Of jilapiwallas and jilapiwallis
The story of the humble jilapi starts with the Turkic invaders, even before the Mughals took over the subcontinent. A flour based twirled dessert, the jilapi is dunked in sugary syrup and devoured by the tens, and is the most sought-after sweets during iftar.
It always remained a difficult dessert to make however, and almost every one of us left it to the professionals, until recently, with Ramadan amidst this lockdown and social distancing, the iftar or iftar hopping and shopping as we knew it, has taken a massive hit and with it, changed our habit of standing in lines for jilapis and halims.
Thus, making jilapis at home is the new 'hashtag trending thing.' Thanks to YouTube cooking channels and recipe sites, making jilapi nowadays is almost like making piyaju — the quintessential iftar lentil croquets.
If you are on any social media platform 10 minutes prior to iftar time, you would see thousands of types of jilapi taking centre stage; some look like chicken innards, some like a flattened bird's nest, while some are close to the real deal.
Everyone is posting their awesome jilapi pictures with great satisfaction; irrelevant of its shape or taste. We humans are an extremely spirited and adaptable race. Therefore, be it the jilapi (crunchy or soggy) or this half-hearted lockdown, we will win them all.
The most missed ones are the barbers
Almosta month and a halfwithout a grooming trip to the salon or beauty parlours have taken a toll on all of us. Slowly but steadily, we are starting to resemble our Neanderthal cousins — bushy eyebrows, thick moustaches, and an odd beard or two sticking out from under the chin, hair growing over the ears in unmanageable messes, when even the 'messy look,' looks sorry.
Nails are growing out like eagle claws and sun patches are covering up the once perfectly polish face, grey hair is ruling the once shiny auburn locks. Men and women have never looked this bad in recent years. Well me, I have been calling my salon almost every week, if by any chance they are open and doing titbits of home grooming, but my husband's state is grave with his unruly mane, sticking up like they got a jolt of static electric shock.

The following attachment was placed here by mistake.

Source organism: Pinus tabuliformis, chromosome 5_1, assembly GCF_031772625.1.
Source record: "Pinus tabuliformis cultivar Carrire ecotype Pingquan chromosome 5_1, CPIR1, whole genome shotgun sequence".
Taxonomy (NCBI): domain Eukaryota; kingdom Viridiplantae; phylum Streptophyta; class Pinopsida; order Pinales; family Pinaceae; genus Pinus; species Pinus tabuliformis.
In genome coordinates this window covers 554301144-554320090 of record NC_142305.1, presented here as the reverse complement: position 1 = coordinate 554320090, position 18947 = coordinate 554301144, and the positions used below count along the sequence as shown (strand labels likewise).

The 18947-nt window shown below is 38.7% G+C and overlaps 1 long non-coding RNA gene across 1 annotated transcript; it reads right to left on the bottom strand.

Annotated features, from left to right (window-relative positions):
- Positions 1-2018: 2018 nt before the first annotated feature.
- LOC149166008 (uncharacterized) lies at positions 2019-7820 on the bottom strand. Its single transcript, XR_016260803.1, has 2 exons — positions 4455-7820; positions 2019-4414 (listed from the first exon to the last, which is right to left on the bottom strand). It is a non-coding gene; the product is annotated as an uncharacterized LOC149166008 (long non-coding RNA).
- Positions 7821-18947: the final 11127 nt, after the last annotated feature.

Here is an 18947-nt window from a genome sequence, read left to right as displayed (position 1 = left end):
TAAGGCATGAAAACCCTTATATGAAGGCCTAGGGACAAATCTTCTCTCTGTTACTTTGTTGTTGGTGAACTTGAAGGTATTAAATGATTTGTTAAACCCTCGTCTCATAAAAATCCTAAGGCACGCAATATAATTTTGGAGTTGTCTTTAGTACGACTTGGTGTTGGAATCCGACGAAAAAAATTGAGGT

He has been running after me to trim his hair with kitchen scissors due to the lack of a proper grooming one. Thus, when he saw our driver sporting a new haircut from the random roadside barber, he grabbed a bottle of disinfectant and ran to him for a trim and now, he is happily convinced that a Tk 30 cut is as good as his specialised barber.
Deshi fruits for immunity
Java apple, or as the good old Bengal calls it, jamrul, is one of my May favourites. Crunchy, watery, slightly sweet jamruls are the green jades of the fruit world and are in stiff competition with another Baishakh delight, the green mango.
Unripe mangoes, which are in season for a longer period of time are tangy, sour and sweet, and can be made into a drink, a chutney, or stirred in mustard for achaars; while jamrul, in season for two to three weeks, is almost bland in comparison. Yet, the cool, insipid juicy fruit has a subtle sweetness to it that cannot be denied. Thus, jamruls, never a hot favourite deshi fruit among the masses, always had a special second preference stand after green mango for me.
Wood apple, guava, water melon — all of which are harvested between late April till mid-May and then in June, the king of all deshi fruits, ripe sweet mangoes, are reigning alongside blackberries, another short-lived fruit of Bengal.
I love the gooseberries, the Bengal currants or koromcha, the pale yellow orhor —all of which are in season from early to mid-Bengal summer. The deshi fruit platter is so varied and packed in vitamins and antioxidants that they are nature's way of telling us to try these immune boosters. So, skip the one apple a day and try our deshi seasonal bounties.
Don't forget to read our listicle of online shopping in this week's Star Lifestyle. Remember, buy deshi this Eid, and support our local designers.
Photo: LS Archive/Sazzad Ibne Sayed